11. Phase 2 handles body forces, initial stresses, applied tractions (pressures), nodal forces etc. Basically any stress/force boundary condition you can think of. However it does not handle pore pressure or temperature boundary conditions.

12. The finite-element engine uses a small strain formulation.

13. There is no restriction on the number of elements or nodes.

14. The initial stress state for elements with these loading conditions is a combination of the initial stress and the self-weight of the material. The gravitational initial stress in an element is a function of the unit weight and depth below surface while the self-weight (body force) of the material is also a function of the unit weight. Since body force and initial stress are separate loading mechanisms, the unit weight is defined separately for each. This also ensures that different materials can have different unit weights.

15. Yes, use stage boundaries, an external surface equal to the final state with the completed retaining wall and an excavation whose geometry is the same as the retaining wall. The exterior boundary and the excavation boundary will overlap in spots. This is acceptable.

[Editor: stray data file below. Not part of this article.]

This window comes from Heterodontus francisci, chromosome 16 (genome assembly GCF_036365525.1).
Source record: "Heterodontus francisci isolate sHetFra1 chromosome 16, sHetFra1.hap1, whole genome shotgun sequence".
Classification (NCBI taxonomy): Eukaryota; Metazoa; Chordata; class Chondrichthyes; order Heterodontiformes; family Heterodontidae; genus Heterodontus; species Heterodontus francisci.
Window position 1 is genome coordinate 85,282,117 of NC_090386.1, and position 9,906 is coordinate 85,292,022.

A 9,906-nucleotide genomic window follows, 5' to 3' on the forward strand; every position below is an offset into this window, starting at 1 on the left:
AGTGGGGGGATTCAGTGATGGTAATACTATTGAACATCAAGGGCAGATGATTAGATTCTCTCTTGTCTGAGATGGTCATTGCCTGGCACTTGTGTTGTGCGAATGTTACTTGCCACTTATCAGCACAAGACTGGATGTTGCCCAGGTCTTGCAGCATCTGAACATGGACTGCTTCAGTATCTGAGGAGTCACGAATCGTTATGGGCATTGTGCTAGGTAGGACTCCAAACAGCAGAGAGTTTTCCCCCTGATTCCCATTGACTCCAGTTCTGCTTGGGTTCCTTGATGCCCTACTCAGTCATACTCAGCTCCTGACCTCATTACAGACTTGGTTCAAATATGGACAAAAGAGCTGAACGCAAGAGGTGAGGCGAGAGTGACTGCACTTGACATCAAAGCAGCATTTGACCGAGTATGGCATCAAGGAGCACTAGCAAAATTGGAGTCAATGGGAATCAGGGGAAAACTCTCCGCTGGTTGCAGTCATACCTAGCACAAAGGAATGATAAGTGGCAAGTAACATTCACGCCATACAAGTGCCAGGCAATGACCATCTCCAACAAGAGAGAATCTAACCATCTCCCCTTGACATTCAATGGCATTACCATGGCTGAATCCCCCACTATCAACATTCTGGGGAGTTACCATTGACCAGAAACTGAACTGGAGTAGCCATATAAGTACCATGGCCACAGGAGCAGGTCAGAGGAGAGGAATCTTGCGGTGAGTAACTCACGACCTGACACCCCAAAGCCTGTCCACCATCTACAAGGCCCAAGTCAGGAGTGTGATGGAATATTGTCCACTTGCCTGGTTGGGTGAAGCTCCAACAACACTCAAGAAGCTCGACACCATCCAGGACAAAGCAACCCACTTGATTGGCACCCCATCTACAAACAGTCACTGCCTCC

16. This is only possible if you want to add a vertical nodal displacement to a node with an existing “Restrain X” boundary condition, or a horizontal nodal displacement to a node with an existing “Restrain Y” boundary condition. What you should do is free the node (Restraints->Free) with the “Restrain X” or “Restrain Y” boundary condition. You should then add the nodal displacement that you want. If the nodal displacement has a horizontal component of zero this will be equivalent to having the “Restrain X” condition. For example: A nodal displacement of (0.00, 5.00) is the same as having a nodal displacement of (0.00,5.00) and a “Restrain X” condition. If you are interested, you can verify this for yourself by examining the section of the FEA file marked “restraints:”. Create a model with a “Restrain X” boundary condition on a node. Save this file. Free the Restraint on this node. Change this node to a nodal displacement of (0.00, 5.00), save to a different file, and then compare the files.